JimJones

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  1. Its my understanding that over the years, the Museum has often complained that passing tourists have no idea what AACA is, and for that reason they entertained changing the name to The Auto Museum at Hershey,....Why now do they want to hang on to it? Change it. It makes sense now that we know they don't want to be a true part of AACA,....unless they wish to confuse donors, continue the foolishness, and use the name when its expedient for fundraising and car donations. They aren't AACA and apparently have no desire to be. The Club started in 1935, long before there was even a thought to the palace on the hill. If anyone has built an edifice to themselves its the Museum Board. Their portraits etc. adorn the place,....... I haven't been recently, but I see none of that at the Library and Headquarters...just saying that it warrants a thought as to what the priorities are for the Museum Board. When have you seen the Museum at any of our events, apart from moving a few cars several blocks to participate in the Hershey Fall Meet...where have they been...?? not at AACA National Meets.....they have been at concours events...think again folks. What does the Museum do for the club and the rest of the membership outside of PA? They need to move on, and so do we. It's car season and I'm tired of this.
  2. P metric was the Industry replacement for the Alpha numeric radial. If the alpha numeric radials are not available, AACA should accept the P metrics, but we don't....I know quite a few people who wont show their cars in AACA due to the tire issues and HUGELY punitive tire deductions . We always hear everyone worry about why we have a tough time attracting younger people and substantially increasing our membership...but then we prevent an otherwise potentially 400 point car from being competitive because of these HUGE tire deductions even in the case of P-metrics used in place of Alpha numeric radials... Its counter productive. If the appearance is equivalent to stock, let it go or take fewer points
  3. Yep. Lots of people donated or raised thousands of dollars. Those people over at the Museum don't care. I looked at their Board list on their website, and I cant say that I have ever seen but one of them at an AACA event, and he is a judge. The rest of those people are ghosts...not involved with the club. I googled some of them, and one of them is a big Concours d'elegance guy. I've never seen him at an AACA event. I guess we're too low rent for him. They want our money though, or they wouldn't keep sending out propaganda letters trashing the clubs board. Most people I talk to think the museum has overstayed its welcome in their mailbox. I agree...everyone should send a message and tell them to take them off their mailing and email list. Go away museum....I agree with Dynaflash. Lets move on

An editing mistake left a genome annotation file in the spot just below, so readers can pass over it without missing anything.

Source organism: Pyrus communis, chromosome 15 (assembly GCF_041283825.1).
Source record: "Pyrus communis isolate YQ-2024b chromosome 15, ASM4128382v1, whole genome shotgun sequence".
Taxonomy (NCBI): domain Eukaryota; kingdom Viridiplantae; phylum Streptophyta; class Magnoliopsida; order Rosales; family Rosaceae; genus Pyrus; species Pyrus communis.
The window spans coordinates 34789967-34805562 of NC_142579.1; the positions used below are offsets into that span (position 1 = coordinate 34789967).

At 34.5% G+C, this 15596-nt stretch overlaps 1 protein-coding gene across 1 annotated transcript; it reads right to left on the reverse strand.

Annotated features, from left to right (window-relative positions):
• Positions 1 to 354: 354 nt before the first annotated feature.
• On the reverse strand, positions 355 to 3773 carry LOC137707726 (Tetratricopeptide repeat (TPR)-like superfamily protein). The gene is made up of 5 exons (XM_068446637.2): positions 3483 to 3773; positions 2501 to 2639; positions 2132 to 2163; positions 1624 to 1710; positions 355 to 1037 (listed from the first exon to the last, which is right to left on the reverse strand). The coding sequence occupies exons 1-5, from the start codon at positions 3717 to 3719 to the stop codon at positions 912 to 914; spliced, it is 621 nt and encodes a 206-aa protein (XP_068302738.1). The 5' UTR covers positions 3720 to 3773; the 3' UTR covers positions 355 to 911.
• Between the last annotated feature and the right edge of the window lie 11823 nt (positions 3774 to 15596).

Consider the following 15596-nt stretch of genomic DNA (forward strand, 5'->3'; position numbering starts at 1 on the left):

4. This is my first foray into the Forum, but since the Hemmings article I have been looking at a few things, including the Museums own website where I found this . Apparently this was done before all the latest denials by the Museum of substantial AACA support....the latest Museum President which seems to be a Mr. Hallowel took over a few months ago. He obviously needs to read this. Judging from the Museums own website the club is correct. Notice the first sentence below... particularly this part "originated as s complement to its Research Center and Library" IF that doesn't tell the story of intent nothing does...and straight from the Museums own web page...for now anyway...check it now before it mysteriously disappears. Its pretty obvious that the Museum Board has co-opted a significant part of the AACA legacy....by their own admission... It looks like a ruse alright,...and they have legally just taken what was given in the name of AACA Found on: http://www.aacamuseum.org/about/ History of the Antique Automobile Club of America (AACA) Museum The Antique Automobile Club of America (AACA) originated the concept of a collector-oriented automotive museum as a complement to its Research Center and Library. A decision to move forward on implementing the project led to the incorporation of the AACA Museum in 1993. Like the Library, the AACA Museum was established as a nonprofit educational institution under section 501(c)(3) of the Revised IRS code. This status made donations to these entities tax deductible. The Museum’s offices and small storage and display area were housed at the Club’s headquarters on Governor Road in Hershey, PA. In 1993, following feasibility and planning studies, the Museum launched a $12 million Capital Campaign to build a dedicated museum facility. By the time of the ground-breaking for the 71,000 square foot building in October, 2001, seven million dollars had been received or pledged. The initial concept of a collector’s museum had also expanded to encompass a broader interpretive charge that focused on presenting America’s automotive heritage to a general audience. The new Museum opened to the public on June 26, 2003. Today’s AACA Museum is professionally staffed, collecting institution presenting semi-permanent and temporary exhibitions. Exhibitions are supported by educational programs for school and community audiences. It sponsors workshops and other activities designed to raise public awareness and appreciation of the role that the automobile has played in shaping 20th century America. The AACA museum celebrates the role of the collector in preserving and making accessible a material record of this phenomenon. It is also unique in that virtually all the cars on display have been opened or donated by AACA members. In addition, the AACA Museum houses the Museum of Bus Transportation Collection. A floor full of buses and more than 30 motorcycles, motorbikes and Cushman complement the 100 cars on display. The museum have over 20,000 sq. ft. in additional storage so vehicles can be rotated on a regular basis. Several times a year the displays change with loaned vehicles that fit special displays that range from horseless carriages to the muscle car era. The AACA Museum has been recognized by the Smithsonian as an Affiliate Museum which is an extremely rare honor. The AACA Museum has also been recognized as one of the Top 16 Automotive Museums in the world which is a great honor for this fledging organization. Museum operations are supported in part by a general operating support grant from the Pennsylvania Historical and Museum Commission.